Thursday, April 12, 2012

Film Review: Miss Bala

Miss Bala, the fourth feature from Mexican New Waver Gerardo Naranjo, starts out with a young woman - we are told she is just nineteen - trying out, or at least trying to try out for a spot in the Miss Baja California pageant, which is a preliminary round of the eventual Miss Mexico crown.  Whether this young woman - Laura Guerrero is her name and she is played, quite superbly by the way, by Stephanie Sigman in just her second film role - wants the glory and glamour of a beauty pageant title or whether she just wants an escape from her dead end world of abject poverty, becomes null and void once, as they say, the shit hits the fan. 

After gangsters hit a nightclub where Laura is, killing many of the revelers, she becomes forcibly embroiled in the world of drug and gun trafficking.  It is from here on in that Naranjo's film becomes a throbbing, beating, methodical work of harrowing fiction that is, sad to say, ripped from the tragic headlines that constitute the way of life in many Mexican border towns today.  The screenplay is a more than loose adaption of a real life case of a former beauty queen who fell in with a gang of criminals.   With the director's straight-forward, almost procedural, workmanlike cadence, and Ms. Sigman's equally up-to-the-task dead-eyed performance of a girl lost in an ugly world, we the viewers seem like we too are trapped in this insidious and dangerous world.  Never letting up in the rigorous and relentless forward motion of the narrative - battering this violent world into our heads like an unstoppable hammer to the back of the head - Miss Bala is both shocking in its portrayal of this deadening world of killers and terrorists and corrupt officials and a cinematic wonder as well.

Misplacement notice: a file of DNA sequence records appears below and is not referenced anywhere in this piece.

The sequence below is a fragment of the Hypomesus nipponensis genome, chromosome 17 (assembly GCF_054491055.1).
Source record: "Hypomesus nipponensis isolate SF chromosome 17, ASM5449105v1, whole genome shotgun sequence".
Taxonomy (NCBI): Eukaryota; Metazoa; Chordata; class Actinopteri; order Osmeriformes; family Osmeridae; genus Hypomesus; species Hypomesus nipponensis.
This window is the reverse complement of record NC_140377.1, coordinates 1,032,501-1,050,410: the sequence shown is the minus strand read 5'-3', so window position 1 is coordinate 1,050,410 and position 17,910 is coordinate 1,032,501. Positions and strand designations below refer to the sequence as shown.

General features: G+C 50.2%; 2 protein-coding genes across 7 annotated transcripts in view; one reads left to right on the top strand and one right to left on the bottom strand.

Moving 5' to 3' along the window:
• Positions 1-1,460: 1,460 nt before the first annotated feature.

We are never given any more information than Laura is given in her world of cat and mouse (or more aptly cat and rat) so we the audience, unlike in other films, have no secret knowledge of what is going on or why it is happening, and therefore we the audience become part of the story and we the audience feel the pain, the suffering, the fear that is going on in Laura's own head.  This is in no little part due to the performance of Ms. Sigman.   The young actor - she was twenty-four at the time of filming - gives a performance that transforms her character from a bright-eyed hopeful girl into a stone-faced victim of violence that knows no recourse but to keep her eyes pressed forward and try to persevere no matter what the cost to her soul.  The film, and the performance, are powerfully stoic creatures that defy genre and typical three act narrative, and in being so perhaps are not for the casual film watcher, but for those daring souls, those of a more cinephiliac beat, Miss Bala is an intense and quite harrowing journey that will surely be worth your time.

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